God provides us with two great examples of that kind of living and the blessings it brings about: Simeon and Anna. In deep contrast with the rest of Israel, these two understood what the Messiah’s purpose was. Simeon was described as “righteous and devout, waiting for the consolation of Israel, and the Holy Spirit was upon him,” (Luke 2:25 ESV) and Anna, as “not depart[ing] from the temple, worshipping with fasting and prayer night and day.” (Luke 2:37 ESV) The first thing to note is that they were both very devout, being with God whenever they possibly could. In order to hear what God truly desires, over all of the noise of what other people say He should be doing, we need to make ourselves available. We need to come into His temple night and day with worship, prayer, and fasting so that when He desires to speak, we are around to hear it. As a result of this kind of living, God revealed to them both what He was about to do through the messiah, and blessed them in allowing them to see it. Simeon praises the Lord in while holding Christ,

“Lord, now you are letting your servant depart in peace,
according to your word;
for my eyes have seen your salvation
that you have prepared in the presence of all peoples,
a light for revelation to the Gentiles,
and for glory to your people Israel.” (Luke 2:29-30)

Just a few verses later he says, “Behold, this child is appointed for the fall and rising of many in Israel, and for a sign that is opposed (and a sword will pierce through your own soul also), so that thoughts from many hearts may be revealed,” (Luke 2:34-35) thereby predicting that Christ would save all people, both Jews and Gentiles, but also predicting His death and what it would bring about. During this time, Anna also sees Jesus and begins praising God and telling all that would hear that Israel’s Redemption was at hand.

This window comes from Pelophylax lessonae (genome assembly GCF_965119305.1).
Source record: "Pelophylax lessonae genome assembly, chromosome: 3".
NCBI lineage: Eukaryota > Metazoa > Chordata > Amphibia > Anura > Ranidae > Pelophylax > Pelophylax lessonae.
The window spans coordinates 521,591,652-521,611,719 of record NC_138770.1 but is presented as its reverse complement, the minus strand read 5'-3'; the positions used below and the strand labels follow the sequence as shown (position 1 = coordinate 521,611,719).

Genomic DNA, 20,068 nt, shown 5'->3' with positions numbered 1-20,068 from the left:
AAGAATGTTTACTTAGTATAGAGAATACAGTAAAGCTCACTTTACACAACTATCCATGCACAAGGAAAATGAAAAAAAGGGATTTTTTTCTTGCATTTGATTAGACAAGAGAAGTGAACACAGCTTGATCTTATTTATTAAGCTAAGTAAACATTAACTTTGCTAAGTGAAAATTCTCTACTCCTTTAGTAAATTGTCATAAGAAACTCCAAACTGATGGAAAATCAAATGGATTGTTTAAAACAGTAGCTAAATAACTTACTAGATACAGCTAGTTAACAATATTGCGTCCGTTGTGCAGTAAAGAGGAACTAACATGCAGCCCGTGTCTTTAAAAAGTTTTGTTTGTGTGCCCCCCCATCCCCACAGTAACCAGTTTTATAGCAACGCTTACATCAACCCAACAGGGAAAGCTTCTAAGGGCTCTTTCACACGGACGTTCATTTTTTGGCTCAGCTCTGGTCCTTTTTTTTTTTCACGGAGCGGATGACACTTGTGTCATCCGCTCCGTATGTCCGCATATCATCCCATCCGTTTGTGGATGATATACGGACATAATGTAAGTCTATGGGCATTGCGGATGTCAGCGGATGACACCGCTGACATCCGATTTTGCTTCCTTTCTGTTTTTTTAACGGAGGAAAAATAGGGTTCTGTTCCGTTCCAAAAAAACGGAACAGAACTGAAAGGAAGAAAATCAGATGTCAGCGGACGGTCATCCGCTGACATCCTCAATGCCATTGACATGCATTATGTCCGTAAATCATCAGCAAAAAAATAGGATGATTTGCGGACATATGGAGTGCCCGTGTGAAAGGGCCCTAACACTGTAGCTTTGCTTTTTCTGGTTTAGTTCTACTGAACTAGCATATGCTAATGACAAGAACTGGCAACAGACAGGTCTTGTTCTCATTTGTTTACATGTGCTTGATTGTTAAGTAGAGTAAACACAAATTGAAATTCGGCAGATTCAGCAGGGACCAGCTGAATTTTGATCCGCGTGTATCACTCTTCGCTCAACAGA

So, let us pray that God would work in us in the same way He worked in Simeon and Anna. To make our hearts open to whatever work He is doing. That we would not serve our own needs, but His. That the political climate of our culture and our lives would not eclipse His beautiful work. There are far greater things than the Roman oppression, in fact, we should be grateful for it, for it serves as the backdrop for our glorious redemption

All glory be to Christ,

Jon Hastings

“In Him, we have redemption through his blood,
the forgiveness of our trespasses,
according to the riches of his graces.”
Ephesians 1:7 ESV


I pray that you all have a blessed Sunday! Go to church and fellowship with friends and family. I will be back Monday with another new topic. God Bless!

Advertisements

One thought on “Redemption in the Midst of Oppression

Leave a Reply

Fill in your details below or click an icon to log in:

WordPress.com Logo

You are commenting using your WordPress.com account. Log Out / Change )

Twitter picture

You are commenting using your Twitter account. Log Out / Change )

Facebook photo

You are commenting using your Facebook account. Log Out / Change )

Google+ photo

You are commenting using your Google+ account. Log Out / Change )

Connecting to %s